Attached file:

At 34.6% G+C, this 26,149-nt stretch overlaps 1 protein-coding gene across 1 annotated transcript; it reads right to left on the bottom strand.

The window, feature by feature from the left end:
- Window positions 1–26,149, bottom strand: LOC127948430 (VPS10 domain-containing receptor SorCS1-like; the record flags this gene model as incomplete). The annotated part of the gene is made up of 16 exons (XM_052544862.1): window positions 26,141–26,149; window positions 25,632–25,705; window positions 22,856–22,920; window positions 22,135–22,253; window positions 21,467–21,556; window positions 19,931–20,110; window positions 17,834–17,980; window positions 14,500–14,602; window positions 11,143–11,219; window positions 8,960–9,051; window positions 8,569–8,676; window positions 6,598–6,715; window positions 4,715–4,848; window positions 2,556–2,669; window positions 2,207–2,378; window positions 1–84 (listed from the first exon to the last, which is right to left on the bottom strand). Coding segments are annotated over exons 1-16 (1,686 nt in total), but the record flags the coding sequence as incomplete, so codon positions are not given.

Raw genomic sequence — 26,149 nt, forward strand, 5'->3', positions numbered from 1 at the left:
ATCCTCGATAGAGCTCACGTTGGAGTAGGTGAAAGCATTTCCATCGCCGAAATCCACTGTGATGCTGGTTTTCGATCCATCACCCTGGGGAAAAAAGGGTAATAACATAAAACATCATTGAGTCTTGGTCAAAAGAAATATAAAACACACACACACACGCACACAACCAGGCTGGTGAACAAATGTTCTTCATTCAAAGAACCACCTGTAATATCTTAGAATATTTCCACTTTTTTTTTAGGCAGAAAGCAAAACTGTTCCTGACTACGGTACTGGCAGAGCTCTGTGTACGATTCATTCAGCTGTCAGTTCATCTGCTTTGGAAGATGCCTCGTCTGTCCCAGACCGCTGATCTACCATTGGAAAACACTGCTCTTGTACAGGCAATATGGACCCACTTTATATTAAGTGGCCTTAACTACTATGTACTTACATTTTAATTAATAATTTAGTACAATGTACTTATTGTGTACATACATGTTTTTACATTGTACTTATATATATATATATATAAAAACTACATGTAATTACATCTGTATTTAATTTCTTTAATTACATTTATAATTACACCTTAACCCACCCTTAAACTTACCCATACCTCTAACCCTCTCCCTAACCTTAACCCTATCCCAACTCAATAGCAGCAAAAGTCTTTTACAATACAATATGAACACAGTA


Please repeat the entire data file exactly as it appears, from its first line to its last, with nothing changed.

At 34.6% G+C, this 26,149-nt stretch overlaps 1 protein-coding gene across 1 annotated transcript; it reads right to left on the bottom strand.

The window, feature by feature from the left end:
- Window positions 1–26,149, bottom strand: LOC127948430 (VPS10 domain-containing receptor SorCS1-like; the record flags this gene model as incomplete). The annotated part of the gene is made up of 16 exons (XM_052544862.1): window positions 26,141–26,149; window positions 25,632–25,705; window positions 22,856–22,920; window positions 22,135–22,253; window positions 21,467–21,556; window positions 19,931–20,110; window positions 17,834–17,980; window positions 14,500–14,602; window positions 11,143–11,219; window positions 8,960–9,051; window positions 8,569–8,676; window positions 6,598–6,715; window positions 4,715–4,848; window positions 2,556–2,669; window positions 2,207–2,378; window positions 1–84 (listed from the first exon to the last, which is right to left on the bottom strand). Coding segments are annotated over exons 1-16 (1,686 nt in total), but the record flags the coding sequence as incomplete, so codon positions are not given.

Raw genomic sequence — 26,149 nt, forward strand, 5'->3', positions numbered from 1 at the left:
ATCCTCGATAGAGCTCACGTTGGAGTAGGTGAAAGCATTTCCATCGCCGAAATCCACTGTGATGCTGGTTTTCGATCCATCACCCTGGGGAAAAAAGGGTAATAACATAAAACATCATTGAGTCTTGGTCAAAAGAAATATAAAACACACACACACACGCACACAACCAGGCTGGTGAACAAATGTTCTTCATTCAAAGAACCACCTGTAATATCTTAGAATATTTCCACTTTTTTTTTAGGCAGAAAGCAAAACTGTTCCTGACTACGGTACTGGCAGAGCTCTGTGTACGATTCATTCAGCTGTCAGTTCATCTGCTTTGGAAGATGCCTCGTCTGTCCCAGACCGCTGATCTACCATTGGAAAACACTGCTCTTGTACAGGCAATATGGACCCACTTTATATTAAGTGGCCTTAACTACTATGTACTTACATTTTAATTAATAATTTAGTACAATGTACTTATTGTGTACATACATGTTTTTACATTGTACTTATATATATATATATATAAAAACTACATGTAATTACATCTGTATTTAATTTCTTTAATTACATTTATAATTACACCTTAACCCACCCTTAAACTTACCCATACCTCTAACCCTCTCCCTAACCTTAACCCTATCCCAACTCAATAGCAGCAAAAGTCTTTTACAATACAATATGAACACAGTA